Offseason In Review: Chicago Cubs

The Cubs are next in our Offseason In Review series.

Major League Signings

Notable Minor League Signings

Trades and Claims

Notable Losses

Summary

The mandate for Cubs GM Jim Hendry this winter: turn a bloated fifth-place team into a contender for 2011 despite limited payroll flexibility.  The Cubs were in sell mode last summer, but Hendry switched back to a win-now approach this offseason.  Let's sift through the transactions.

Ramirez was awful for the first two months of 2010, driving his value so far down that he didn't dare test the free agent market.  If he can return to career levels in 2011, the Cubs might just be compelled to choose his $16MM club option for 2012 over a $2MM buyout.  Overall it's a positive to have him penciled in for another season, given the weak market for third basemen.

Pena replaces Derrek Lee at first base on a standard-issue Boras Corporation make-good contract.  If Pena finds his first National League season to his liking at age 33, perhaps he can ride a 35 home run season to a big free agent deal. 

Pena's one-year term opens up the possibility of the Cubs bidding on the big names next winter: Albert Pujols, Prince Fielder, and Adrian Gonzalez if his rumored extension isn't finalized for some reason.  A $140MM payroll would allow the Cubs to sign any of these sluggers, as they'd be under $110MM in 2012 commitments even with Ramirez and accounting for arbitration raises.  Still, I doubt the Cubs are thinking about next year's free agents whatsoever at this point.

Back to 2011: the Cubs were able to augment their bullpen on the cheap, with Wood's $1.5MM deal drawing comparisons to Andre Dawson's blank check offer.  Wood doesn't need to win an MVP award, though - he just needs to give the Cubs 50 solid innings and keep the walks down.  Wood will be setting up Carlos Marmol, whose odd statistical profile didn't prevent the Cubs from buying out his last two arbitration seasons and one free agent year for $20MM.  Marmol's 15.99 K/9 was the highest in baseball history among pitchers with 25 innings in a season, and it followed that he was stingy on hits and home runs.  But like Wood, Andrew Cashner, and John Grabow, he struggled with walks.  It's easy to dream on the back end of the Cubs' bullpen this year, but this seems to be an especially volatile bunch.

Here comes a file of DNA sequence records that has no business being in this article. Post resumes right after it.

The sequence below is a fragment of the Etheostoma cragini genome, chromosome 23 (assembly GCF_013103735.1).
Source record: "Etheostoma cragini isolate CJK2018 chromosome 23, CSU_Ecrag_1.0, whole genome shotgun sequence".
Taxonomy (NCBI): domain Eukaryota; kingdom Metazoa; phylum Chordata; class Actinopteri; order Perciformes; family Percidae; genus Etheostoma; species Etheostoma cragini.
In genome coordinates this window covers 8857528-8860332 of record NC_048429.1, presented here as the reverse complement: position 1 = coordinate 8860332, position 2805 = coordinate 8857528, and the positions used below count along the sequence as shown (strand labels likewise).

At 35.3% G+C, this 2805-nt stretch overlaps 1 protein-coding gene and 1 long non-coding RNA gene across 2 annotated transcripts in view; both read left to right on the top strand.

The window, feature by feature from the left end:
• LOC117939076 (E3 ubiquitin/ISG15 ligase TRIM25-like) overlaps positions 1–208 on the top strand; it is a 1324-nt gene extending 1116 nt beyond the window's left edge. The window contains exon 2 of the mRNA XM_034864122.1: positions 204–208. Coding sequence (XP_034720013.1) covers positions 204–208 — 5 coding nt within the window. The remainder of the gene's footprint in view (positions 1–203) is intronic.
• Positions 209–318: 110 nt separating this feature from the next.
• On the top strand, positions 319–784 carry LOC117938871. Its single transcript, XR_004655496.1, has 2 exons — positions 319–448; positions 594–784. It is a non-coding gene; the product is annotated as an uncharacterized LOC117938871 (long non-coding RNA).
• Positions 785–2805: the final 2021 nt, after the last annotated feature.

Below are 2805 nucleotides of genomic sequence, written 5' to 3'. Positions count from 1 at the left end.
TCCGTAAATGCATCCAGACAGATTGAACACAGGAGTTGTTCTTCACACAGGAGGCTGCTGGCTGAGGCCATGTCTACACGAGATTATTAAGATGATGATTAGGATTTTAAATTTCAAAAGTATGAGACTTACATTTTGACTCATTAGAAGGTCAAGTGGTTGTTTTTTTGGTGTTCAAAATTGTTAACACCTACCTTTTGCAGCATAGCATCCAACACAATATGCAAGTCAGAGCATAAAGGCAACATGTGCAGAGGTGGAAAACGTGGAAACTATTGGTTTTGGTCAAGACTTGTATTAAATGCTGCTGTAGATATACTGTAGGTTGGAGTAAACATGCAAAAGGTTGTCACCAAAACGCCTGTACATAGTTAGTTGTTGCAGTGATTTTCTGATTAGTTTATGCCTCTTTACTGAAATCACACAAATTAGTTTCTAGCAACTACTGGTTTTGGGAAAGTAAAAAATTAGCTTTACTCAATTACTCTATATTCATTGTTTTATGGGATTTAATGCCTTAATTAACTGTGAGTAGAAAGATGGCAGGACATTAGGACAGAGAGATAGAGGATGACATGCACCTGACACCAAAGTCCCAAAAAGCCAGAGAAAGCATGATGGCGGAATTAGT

Garza

Hendry's big splash was the addition of Garza.  It wasn't clear Garza would be made available at the outset of the offseason, but the Rays seemingly held a covert bidding war and cashed the righty in for a big chunk of the Cubs' farm system.  Baseball America ranked the Cubs' system eighth in baseball prior to the deal, but the Rays now have the Chicago prospects formerly ranked #1, 4, 10, and 16.  In Archer, Guyer, and Chirinos, the Cubs surrendered prospects almost certain to play in the Majors soon.  The Cubs restored a touch of depth with the signings of Cuban players Silva and Cabezas as well as the Gorzelanny trade.

As you'd expect, the Cubs paid dearly for three years of Garza, who posted a sub-4.00 ERA over about 600 AL East innings over the last three seasons.  Garza has the stuff and reputation of a #2 starter, even if his strikeout rates in '08 and '10 don't quite match up.  It wasn't surprising to see the Cubs move Gorzelanny, though even with the lefty's inconsistency he might have been nice to have around with Carloses Zambrano and Silva not considered reliable.

The team's minor league signings focused on players who had already been in the organization.  They also coaxed Looper out of semi-retirement, and the Cubs are probably hoping he or Casey Coleman is Gorzelanny's equal as a sixth starter.  In the Cubs' perfect world, Andrew Cashner would beat out the less exciting rotation candidates, pushing Silva or Randy Wells to the pen.

Despite a rookie-filled second half last year, the Cubs are going for it in '11 with Mike Quade at the helm for his first full season.  Hendry chose to pay the price in prospects as opposed to cash, after watching the Brewers do the same on a more exaggerated level.  The Cubs enter 2011 as an expensive underdog in the NL Central, but with enough young talent and wild cards to make things interesting.

Photo courtesy Icon SMI.



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